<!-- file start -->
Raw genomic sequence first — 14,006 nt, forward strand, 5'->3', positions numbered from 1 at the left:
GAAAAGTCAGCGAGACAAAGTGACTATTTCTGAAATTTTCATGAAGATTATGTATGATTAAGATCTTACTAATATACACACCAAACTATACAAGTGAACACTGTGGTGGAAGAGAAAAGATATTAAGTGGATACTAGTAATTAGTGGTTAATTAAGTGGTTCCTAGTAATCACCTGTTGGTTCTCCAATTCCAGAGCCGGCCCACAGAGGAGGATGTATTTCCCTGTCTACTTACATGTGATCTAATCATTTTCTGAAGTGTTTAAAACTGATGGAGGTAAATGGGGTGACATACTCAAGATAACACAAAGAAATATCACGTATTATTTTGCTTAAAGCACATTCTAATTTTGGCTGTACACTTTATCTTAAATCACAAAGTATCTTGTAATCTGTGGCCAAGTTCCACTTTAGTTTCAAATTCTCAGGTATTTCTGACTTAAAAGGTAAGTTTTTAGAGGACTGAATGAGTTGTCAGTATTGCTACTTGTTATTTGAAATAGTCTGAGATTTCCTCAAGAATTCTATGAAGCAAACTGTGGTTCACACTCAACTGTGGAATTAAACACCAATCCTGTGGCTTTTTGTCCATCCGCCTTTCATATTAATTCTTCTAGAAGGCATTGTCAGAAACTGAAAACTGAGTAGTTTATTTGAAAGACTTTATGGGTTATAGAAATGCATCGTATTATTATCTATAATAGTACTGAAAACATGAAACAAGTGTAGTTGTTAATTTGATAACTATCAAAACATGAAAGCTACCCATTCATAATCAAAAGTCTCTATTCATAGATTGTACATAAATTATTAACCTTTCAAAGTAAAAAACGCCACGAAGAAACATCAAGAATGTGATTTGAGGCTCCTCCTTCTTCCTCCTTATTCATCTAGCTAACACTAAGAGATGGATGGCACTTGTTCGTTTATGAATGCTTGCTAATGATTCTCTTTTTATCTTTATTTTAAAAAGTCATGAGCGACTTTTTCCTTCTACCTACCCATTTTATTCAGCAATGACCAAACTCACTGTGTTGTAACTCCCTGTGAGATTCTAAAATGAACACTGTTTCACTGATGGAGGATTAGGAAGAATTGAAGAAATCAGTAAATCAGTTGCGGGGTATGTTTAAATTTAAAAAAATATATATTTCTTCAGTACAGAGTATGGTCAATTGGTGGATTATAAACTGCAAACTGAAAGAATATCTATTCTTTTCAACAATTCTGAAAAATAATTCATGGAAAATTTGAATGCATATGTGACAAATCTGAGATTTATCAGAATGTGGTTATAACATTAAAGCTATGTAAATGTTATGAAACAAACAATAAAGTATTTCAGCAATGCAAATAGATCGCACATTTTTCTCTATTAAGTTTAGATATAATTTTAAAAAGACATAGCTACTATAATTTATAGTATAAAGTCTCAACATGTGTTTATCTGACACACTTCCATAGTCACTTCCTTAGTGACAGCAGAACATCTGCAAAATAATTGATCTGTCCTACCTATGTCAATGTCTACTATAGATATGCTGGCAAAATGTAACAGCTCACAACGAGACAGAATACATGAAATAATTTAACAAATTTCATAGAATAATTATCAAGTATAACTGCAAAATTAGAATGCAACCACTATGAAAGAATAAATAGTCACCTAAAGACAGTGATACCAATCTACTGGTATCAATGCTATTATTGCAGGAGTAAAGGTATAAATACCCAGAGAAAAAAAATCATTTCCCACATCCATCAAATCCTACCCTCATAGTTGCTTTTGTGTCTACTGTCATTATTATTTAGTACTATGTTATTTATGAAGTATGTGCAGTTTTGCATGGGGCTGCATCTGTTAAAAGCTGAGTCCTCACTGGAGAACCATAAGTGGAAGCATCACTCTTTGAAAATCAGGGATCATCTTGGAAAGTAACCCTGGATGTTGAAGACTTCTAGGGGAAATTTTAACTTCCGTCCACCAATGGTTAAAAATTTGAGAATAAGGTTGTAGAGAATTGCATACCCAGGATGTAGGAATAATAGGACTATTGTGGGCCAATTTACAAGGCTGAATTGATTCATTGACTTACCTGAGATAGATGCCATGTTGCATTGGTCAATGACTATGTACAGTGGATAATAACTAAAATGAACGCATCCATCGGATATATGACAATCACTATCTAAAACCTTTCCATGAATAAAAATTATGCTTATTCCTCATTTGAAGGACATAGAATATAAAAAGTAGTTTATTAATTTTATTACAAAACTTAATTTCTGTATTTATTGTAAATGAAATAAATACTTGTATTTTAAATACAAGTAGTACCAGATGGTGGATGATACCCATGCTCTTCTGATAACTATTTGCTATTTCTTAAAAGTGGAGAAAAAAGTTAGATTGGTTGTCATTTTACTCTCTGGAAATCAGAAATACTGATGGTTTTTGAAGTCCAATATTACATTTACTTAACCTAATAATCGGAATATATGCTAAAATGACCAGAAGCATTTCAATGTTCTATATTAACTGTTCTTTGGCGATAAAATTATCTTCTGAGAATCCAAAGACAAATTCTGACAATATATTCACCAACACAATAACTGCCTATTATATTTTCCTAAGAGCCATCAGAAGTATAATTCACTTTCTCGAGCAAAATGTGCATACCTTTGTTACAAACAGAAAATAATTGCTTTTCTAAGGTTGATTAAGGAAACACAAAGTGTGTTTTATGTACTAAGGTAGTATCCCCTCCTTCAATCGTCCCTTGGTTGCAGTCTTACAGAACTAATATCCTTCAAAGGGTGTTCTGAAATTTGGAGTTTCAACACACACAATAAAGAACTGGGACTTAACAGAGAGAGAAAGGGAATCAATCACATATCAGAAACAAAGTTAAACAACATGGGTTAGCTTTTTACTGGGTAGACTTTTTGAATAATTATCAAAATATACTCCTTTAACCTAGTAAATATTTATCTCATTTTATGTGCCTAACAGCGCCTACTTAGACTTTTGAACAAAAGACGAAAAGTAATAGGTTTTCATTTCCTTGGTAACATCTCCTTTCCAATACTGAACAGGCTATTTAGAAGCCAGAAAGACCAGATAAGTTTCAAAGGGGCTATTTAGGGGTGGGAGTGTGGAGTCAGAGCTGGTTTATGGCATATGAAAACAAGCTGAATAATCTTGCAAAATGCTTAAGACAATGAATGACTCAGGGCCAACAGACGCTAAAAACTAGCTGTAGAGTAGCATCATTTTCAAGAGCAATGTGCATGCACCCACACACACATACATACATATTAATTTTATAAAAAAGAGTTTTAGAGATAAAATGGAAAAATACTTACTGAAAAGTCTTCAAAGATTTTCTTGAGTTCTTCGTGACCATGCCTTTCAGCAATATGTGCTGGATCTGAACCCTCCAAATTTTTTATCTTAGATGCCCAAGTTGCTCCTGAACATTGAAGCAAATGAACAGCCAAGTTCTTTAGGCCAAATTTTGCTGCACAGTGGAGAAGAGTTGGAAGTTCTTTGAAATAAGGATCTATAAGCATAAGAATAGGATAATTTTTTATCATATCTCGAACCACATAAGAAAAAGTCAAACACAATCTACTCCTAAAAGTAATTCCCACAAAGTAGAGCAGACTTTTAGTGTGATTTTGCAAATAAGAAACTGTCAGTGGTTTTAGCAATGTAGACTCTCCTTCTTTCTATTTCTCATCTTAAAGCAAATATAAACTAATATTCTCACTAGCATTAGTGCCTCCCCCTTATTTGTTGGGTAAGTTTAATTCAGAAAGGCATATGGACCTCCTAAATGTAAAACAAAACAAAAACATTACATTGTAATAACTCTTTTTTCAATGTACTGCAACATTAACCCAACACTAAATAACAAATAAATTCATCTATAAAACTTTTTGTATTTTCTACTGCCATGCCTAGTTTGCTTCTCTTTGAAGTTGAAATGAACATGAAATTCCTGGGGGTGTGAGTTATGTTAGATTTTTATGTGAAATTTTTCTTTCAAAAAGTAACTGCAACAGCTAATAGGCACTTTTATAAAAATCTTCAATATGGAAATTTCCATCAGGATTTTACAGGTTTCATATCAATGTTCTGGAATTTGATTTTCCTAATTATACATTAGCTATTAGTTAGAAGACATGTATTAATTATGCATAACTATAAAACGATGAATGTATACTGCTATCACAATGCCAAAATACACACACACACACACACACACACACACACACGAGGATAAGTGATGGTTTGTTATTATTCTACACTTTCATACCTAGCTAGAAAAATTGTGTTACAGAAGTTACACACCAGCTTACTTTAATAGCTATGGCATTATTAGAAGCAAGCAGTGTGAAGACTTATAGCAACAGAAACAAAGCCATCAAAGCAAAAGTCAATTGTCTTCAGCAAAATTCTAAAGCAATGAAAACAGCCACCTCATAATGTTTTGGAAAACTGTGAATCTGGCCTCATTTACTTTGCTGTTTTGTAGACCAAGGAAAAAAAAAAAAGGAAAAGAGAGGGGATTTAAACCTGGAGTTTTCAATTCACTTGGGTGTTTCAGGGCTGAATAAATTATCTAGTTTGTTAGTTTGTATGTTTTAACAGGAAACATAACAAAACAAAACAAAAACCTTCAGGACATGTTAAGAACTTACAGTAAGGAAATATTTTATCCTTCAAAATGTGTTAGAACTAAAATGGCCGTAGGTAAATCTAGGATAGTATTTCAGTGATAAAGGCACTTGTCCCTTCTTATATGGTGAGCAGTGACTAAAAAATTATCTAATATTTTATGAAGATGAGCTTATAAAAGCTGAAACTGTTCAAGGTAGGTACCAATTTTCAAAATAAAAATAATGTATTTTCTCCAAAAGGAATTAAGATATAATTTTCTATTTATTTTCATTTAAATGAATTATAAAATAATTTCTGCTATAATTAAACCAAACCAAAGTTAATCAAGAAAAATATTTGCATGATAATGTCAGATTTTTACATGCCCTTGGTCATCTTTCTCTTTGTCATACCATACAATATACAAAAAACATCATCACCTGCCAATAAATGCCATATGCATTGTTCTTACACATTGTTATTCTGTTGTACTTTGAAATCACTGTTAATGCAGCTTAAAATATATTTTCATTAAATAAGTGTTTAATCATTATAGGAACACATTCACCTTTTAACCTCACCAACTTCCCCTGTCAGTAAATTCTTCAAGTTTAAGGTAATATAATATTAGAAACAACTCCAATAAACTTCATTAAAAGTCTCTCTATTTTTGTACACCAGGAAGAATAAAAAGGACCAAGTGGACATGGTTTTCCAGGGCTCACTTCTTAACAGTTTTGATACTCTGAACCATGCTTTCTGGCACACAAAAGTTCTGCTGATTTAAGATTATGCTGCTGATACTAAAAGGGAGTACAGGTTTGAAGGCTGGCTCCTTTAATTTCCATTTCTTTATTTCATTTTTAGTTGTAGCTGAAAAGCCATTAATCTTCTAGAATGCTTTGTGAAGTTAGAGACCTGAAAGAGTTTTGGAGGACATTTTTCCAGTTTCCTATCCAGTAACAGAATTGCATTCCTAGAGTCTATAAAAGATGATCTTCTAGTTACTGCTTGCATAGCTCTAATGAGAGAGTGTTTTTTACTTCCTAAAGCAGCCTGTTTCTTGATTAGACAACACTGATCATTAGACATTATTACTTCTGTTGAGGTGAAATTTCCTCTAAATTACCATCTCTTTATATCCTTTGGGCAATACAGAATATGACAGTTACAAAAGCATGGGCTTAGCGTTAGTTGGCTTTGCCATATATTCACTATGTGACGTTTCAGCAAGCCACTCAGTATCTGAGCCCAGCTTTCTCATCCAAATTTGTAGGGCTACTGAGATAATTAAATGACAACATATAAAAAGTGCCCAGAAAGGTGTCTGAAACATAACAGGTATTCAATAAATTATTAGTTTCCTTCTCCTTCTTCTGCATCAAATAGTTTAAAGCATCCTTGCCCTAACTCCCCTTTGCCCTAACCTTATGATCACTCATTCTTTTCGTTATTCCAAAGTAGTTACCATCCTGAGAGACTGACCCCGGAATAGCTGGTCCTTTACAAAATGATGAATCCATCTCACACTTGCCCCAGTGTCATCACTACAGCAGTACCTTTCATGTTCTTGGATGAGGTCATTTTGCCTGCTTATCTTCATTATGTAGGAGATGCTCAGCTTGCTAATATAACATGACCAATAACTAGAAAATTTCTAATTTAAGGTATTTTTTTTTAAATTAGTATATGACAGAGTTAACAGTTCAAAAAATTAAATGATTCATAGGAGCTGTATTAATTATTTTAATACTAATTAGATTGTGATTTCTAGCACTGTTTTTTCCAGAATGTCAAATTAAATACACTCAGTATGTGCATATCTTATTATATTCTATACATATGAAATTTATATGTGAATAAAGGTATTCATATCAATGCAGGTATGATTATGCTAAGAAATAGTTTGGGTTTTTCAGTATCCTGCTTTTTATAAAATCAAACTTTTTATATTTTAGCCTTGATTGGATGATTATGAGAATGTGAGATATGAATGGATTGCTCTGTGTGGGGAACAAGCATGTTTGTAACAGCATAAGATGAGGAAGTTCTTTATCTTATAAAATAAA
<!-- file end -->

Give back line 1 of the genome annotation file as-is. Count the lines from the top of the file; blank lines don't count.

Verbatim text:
Raw genomic sequence first — 14,006 nt, forward strand, 5'->3', positions numbered from 1 at the left: